came to be because this material came to be it. Without
bronze, you get no statue; without

infant
material
, you get
no infant.
But if the infant is made out of something, it is also made into
something. Creat
ures are sorted more or less according to kind, so that you not only have to
have a pre
-
existing organism, but a particular kind of organism
,

to get
this here animal
.
This is
referred to in the scholarship as
formal causation
.

Now Aristotle has been subject to a great deal of underserved abuse concerning his
theory of forms. He was mostly inclined to the view that the
species forms

of organisms do not
change, something that obviously sets him apart from Darwin. On the other ha
nd,
Aristotle

did
consider on at least one occasion that a species might have changed over its history. Moreover,
he

recognized that different objects of inquiry are susceptible to different degrees of precision.
In the case of many animals, lines betwee
n species are drawn pretty clearly; in other cases, the
lines are a mess. In any case, modern biology is not in much of a position to criticize Aristotle as
it has yet to arrive at a universally acknowledged definition of a species.
Is it a set of organi
sms
with common morphological characteristics? A reproductively isolated population?
A large



6

Aristotle,
Parts of Animals

640a19
-
27.

7

Aristotle,
Physics

194b23
-
195a3.

8


individual organism in the way that a beehive is an individual organism?
The unit upon which
natural selection operates?
8


It was enough for Aristotle’s purpos
es

that kittens are birthed only by cats and never by
catfish. Formal causation indicates the necessary connection between the species form of the
parent and offspring.
But these two types of causation alone are not enough to explain life. In
organisms,

form is more than shape and structure: it also involves a kind of motion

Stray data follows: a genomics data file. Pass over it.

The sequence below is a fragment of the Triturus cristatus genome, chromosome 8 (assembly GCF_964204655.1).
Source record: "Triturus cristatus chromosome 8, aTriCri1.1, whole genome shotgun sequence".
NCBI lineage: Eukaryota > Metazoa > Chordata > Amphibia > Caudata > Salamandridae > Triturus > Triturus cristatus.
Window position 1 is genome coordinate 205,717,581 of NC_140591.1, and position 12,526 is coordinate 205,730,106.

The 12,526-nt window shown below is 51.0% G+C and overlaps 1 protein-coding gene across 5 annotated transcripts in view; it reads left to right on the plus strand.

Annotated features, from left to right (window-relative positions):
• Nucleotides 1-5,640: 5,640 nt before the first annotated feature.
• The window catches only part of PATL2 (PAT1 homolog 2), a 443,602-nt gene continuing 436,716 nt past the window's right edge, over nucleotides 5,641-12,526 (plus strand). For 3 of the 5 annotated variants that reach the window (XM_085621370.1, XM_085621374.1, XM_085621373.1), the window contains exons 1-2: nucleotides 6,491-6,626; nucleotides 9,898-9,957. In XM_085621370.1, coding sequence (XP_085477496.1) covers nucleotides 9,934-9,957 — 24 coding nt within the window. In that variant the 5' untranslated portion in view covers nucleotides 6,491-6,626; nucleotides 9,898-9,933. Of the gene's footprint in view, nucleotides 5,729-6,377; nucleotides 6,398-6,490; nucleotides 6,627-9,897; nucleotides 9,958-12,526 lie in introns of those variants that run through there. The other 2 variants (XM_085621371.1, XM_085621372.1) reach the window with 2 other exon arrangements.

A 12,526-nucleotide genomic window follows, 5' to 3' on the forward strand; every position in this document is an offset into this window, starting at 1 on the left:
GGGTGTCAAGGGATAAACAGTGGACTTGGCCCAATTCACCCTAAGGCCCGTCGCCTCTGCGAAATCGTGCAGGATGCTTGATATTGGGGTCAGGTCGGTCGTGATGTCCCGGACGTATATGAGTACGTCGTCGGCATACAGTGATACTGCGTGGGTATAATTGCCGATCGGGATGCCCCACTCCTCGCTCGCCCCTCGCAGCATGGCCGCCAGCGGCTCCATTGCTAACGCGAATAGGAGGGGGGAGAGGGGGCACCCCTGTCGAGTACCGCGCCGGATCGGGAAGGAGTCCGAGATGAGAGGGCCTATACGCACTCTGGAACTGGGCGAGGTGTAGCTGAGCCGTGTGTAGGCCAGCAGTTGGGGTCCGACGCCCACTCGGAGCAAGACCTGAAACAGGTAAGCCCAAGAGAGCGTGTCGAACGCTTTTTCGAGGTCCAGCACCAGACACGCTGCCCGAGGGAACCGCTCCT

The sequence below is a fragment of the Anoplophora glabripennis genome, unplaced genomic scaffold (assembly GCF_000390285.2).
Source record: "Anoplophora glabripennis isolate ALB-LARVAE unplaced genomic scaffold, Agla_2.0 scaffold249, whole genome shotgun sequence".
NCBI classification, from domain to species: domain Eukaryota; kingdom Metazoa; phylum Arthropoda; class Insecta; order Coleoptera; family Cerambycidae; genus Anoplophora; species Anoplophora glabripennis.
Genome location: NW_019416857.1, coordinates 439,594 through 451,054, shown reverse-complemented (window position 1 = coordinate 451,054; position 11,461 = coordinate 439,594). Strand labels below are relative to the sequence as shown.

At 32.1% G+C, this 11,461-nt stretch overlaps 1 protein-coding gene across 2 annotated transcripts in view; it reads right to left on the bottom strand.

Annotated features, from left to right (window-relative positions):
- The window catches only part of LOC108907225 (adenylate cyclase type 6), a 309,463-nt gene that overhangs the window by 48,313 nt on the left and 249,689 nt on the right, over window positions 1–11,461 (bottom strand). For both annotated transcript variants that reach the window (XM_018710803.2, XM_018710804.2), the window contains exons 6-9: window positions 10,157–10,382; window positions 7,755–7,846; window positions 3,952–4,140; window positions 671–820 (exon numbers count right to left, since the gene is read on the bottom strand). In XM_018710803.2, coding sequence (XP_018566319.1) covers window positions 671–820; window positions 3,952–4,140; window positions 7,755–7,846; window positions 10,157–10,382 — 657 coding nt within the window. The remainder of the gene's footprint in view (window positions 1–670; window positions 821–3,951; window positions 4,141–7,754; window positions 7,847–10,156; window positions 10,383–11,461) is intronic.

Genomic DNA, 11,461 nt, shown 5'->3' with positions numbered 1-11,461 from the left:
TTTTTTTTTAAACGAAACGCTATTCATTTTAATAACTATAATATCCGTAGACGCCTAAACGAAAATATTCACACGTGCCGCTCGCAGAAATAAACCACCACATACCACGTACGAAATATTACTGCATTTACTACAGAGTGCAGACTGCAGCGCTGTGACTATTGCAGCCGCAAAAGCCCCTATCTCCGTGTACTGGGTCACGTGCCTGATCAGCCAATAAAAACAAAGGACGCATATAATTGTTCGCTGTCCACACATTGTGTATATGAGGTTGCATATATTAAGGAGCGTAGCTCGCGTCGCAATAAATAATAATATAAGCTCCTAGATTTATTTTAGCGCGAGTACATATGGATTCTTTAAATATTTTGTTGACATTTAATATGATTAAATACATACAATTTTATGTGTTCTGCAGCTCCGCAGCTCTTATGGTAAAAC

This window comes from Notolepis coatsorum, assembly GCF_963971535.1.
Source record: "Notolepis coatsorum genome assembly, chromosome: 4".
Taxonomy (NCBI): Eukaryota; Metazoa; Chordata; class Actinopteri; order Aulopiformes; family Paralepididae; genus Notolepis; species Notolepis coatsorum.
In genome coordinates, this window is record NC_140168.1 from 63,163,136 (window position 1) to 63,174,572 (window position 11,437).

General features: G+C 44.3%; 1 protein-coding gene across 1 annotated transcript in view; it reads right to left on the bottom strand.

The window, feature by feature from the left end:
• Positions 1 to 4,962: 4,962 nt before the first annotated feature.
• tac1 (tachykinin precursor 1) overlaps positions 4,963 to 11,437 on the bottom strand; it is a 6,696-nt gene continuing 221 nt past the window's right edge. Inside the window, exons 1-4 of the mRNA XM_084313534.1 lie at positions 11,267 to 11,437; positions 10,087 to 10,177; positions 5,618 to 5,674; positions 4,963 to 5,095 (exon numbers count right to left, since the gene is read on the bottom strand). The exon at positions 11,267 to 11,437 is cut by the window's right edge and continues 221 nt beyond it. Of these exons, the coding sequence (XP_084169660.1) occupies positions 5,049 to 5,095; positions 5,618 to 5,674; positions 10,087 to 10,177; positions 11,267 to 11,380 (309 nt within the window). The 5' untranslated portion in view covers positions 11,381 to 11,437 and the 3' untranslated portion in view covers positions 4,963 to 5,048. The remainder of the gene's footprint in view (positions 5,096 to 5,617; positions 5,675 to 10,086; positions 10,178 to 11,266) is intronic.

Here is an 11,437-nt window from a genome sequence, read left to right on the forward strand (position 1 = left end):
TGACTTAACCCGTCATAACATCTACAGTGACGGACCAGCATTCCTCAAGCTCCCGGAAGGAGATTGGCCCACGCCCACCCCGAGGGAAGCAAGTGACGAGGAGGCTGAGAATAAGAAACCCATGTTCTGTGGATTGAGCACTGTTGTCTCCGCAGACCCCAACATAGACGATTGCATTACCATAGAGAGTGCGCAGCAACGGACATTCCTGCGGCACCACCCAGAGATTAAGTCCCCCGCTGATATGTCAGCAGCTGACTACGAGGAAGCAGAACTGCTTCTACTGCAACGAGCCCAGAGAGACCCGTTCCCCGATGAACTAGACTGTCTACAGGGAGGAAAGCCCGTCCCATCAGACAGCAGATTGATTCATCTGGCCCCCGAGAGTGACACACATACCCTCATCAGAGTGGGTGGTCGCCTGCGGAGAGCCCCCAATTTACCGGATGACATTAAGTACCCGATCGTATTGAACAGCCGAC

that is not
present in anything that isn’t alive. Aristotle understood that for sexual reproduction to work, the
species form of the animal must be available in two very different v
ersions: the expressed
phenotype of the parent
,

and in germ form in the semen. He believed, erroneously, that the
father provided the species form and the mother provided the matter. But apart from that he was
very close to the truth, and perhaps deserve
s to be recognized as the father of genetics

as well as
biology
.
9

Once the form is introduced into the right kind of matter, that material is pushed out of its
original state. This is what is referred to as
efficient causation
.
W
henever some new element
enters a system defined as stable according to some criteria and destabilizes

it, that element is the
efficient cause of the change
. A heavy rain destabilizes a hillside, and so becomes the efficient
cause of a disaster in the village below. Semen destab
ilizes a previous non
-
pregnant female. If I
am right that this is what Aristotle had in mind by this kind of causation, he had uncovered
something very important about organisms: they are self
-
destabilizing systems, constantly
resisting the trajectory of
physical forces within and without the organism’s body.
The organism
is constant restoring, refueling, and rebuilding itself.




8

John Dupre, “Species: Theoretical Contexts,” in Evelyn Fox Keller and Elisabeth A. Lloyd, eds.,